Oct 15 2013
We are undoubtedly in the age of the future, demonstrated by Samsung’s recent ads for the Galaxy Gear smart watch that show us how futuristic watches of The Jetsons and Star Trek are now becoming a reality. The wearable tech industry encompasses so much more than watches, and its revenue is estimated to reach $19 billion in just five years time. While the leaps and bounds of technology must be applauded, there has been steady skepticism against the invasion of tech into every space of modern life, and more over, hesitation to adopt wearable tech that is so… ugly. We took to Thumb last week to find out if smart watches would be the next big tech among Millennials, and found that only 31% of users ages 13-24 were interested in the iWatch (still a prototype) and 26% gave a thumbs up to the Galaxy Gear. Though these devices aim to provide a fully integrated user experience by syncing with smart phones and providing constant biometrics, the seamless nature of some wearable devices stops at the technology and fails to translate into the physical design.
The fashion industry is keeping close watch on wearable tech developments since they provide a key part of device adoption—the cool factor. For instance, Google Glass has been met with considerable negative feedback, comparing its nerdy (not in a geek-chic way) design to Bluetooth, and unfortunately “there’s a reason we all make fun of someone wearing a Bluetooth.” In an attempt to make-over the product moving forward, we saw its emergence at this year’s NYFW, rumors of a collaboration with Millennial favorite Warby Parker, and Google designer Isabelle Olsson taking matters into her own hands to design a more stylish pair for a colleague. Olsson’s tortoise shell frames are akin to what we see worn by today’s youth and twenty-somethings, a far departure from the fashion challenged wearing the tech featured on Tumblr White Men Wearing Google Glass.
Concentration on the technological aspects of wearable devices may be an oversight for companies, failing to realize that the overt nature of smart watches and Google Glass basically makes them bold, tech-enabled accessories. While Google has yet to incorporate style suggestions from their own team in order to attract a more diverse market, the Galaxy Gear is making a concerted effort to target Millennials upon realizing that the smart watch is “wearable fashion, it’s an expression of style, it is individual choice.” Incorporating multiple colors for its next release was a must, and the company believes new offerings in “Rose Gold, Jet Black, Wild Orange, Oatmeal Beige and Mocha Gray” will be “modern and trendy without trying too hard.” (Though the same marketing manager touting these new features claimed she wouldn’t wear it due to its masculine design.)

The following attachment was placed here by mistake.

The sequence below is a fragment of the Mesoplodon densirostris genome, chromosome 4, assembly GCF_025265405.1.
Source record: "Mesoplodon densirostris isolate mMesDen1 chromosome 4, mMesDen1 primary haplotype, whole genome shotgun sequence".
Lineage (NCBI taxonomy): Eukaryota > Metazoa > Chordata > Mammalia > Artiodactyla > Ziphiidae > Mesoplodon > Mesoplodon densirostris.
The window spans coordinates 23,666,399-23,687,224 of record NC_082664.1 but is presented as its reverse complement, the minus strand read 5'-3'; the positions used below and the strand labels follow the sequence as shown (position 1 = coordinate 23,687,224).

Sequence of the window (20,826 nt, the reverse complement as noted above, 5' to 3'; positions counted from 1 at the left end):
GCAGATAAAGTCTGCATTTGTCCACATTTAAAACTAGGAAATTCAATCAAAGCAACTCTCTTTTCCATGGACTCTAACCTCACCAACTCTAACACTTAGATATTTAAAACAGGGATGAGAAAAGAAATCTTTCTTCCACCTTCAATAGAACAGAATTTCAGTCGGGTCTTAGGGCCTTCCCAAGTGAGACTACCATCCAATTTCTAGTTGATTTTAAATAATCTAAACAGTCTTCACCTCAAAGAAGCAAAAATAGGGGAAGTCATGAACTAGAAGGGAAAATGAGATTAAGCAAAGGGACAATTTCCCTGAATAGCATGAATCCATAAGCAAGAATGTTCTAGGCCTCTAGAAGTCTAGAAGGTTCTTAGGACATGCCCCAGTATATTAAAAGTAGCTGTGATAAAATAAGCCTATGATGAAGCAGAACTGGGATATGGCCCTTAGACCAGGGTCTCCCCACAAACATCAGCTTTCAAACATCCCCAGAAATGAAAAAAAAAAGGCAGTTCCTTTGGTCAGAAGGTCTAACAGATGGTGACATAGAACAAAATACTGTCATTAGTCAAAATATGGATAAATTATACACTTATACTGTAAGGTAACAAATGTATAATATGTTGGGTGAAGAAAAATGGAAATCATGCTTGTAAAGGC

Essentially, wearable tech either needs to be “gorgeous or invisible.” Biometric trackers like the Shine from Misfi t Wearables are being designed to appeal specifically to fashion-forward, fitness-minded women, allowing the device to be clasped onto clothing or worn as a necklace. The company Jawbone incorporates aesthetic into their designs with UP, a wristband that looks like a plastic, colored bracelet but actually measures sleep patterns, steps taken, calories burned, and the like. We mentioned in Essentials that the device’s creators understood at the on-set that “it’s not cool to wear the same watch as everyone else,” nodding to the future of wearable tech as a mix-and-match combination of accessories and clothing. The world of tech-enabled accessories could span far and wide, becoming a part of everyday life for Millennials in a way that speaks to their individual style, and though technology innovation may be the focus for these companies, fashion will overrule function for the image and selfie-obsessed generation.
We know that customization is a key component of the Millennial mindset, so it’s no surprise that young entrepreneurs are getting it right the first time with tech that is personalized for the wearer. Adafruit Industries is breaking ground by putting Millennials at the forefront of creation, allowing them to contribute to their wearable garments and accessories with open-source code to personalize the tech functions. In a mission to get young people interested in technology, they are tapping into the next generation of coders with the belief that “the most impressive technical gear you can wear is the kind you custom-designed and built for yourself.” Products from Adafruit Industries include LED hoop earrings and punk collars, light-up watches with GPS systems, glowing headphones, and motion-activated sparkling skirts, each accompanied by how-to videos and a list of the simple tools needed. These products are a perfect example of the fusion between fashion, DIY culture, wearable tech and even EDM and rave wear, empowering makers to become a part of what they’re wearing in a different, more hands-on capacity.
A prototypical day in the life of someone completely engaged with wearable tech has them waking up with vibrating arm alarms, checking physical and nutritional health statistics with the swipe of a finger, choosing what to wear based on mood and a variety of temperature elements, and visually archiving every aspect of their day’s events. The actual adoption of such technologies by Millennials and Plurals may depend less on the technological functions and more on the ability of wearable tech to seamlessly integrate into the look and feel of their current every day lives and letting them wholly customize the experience.
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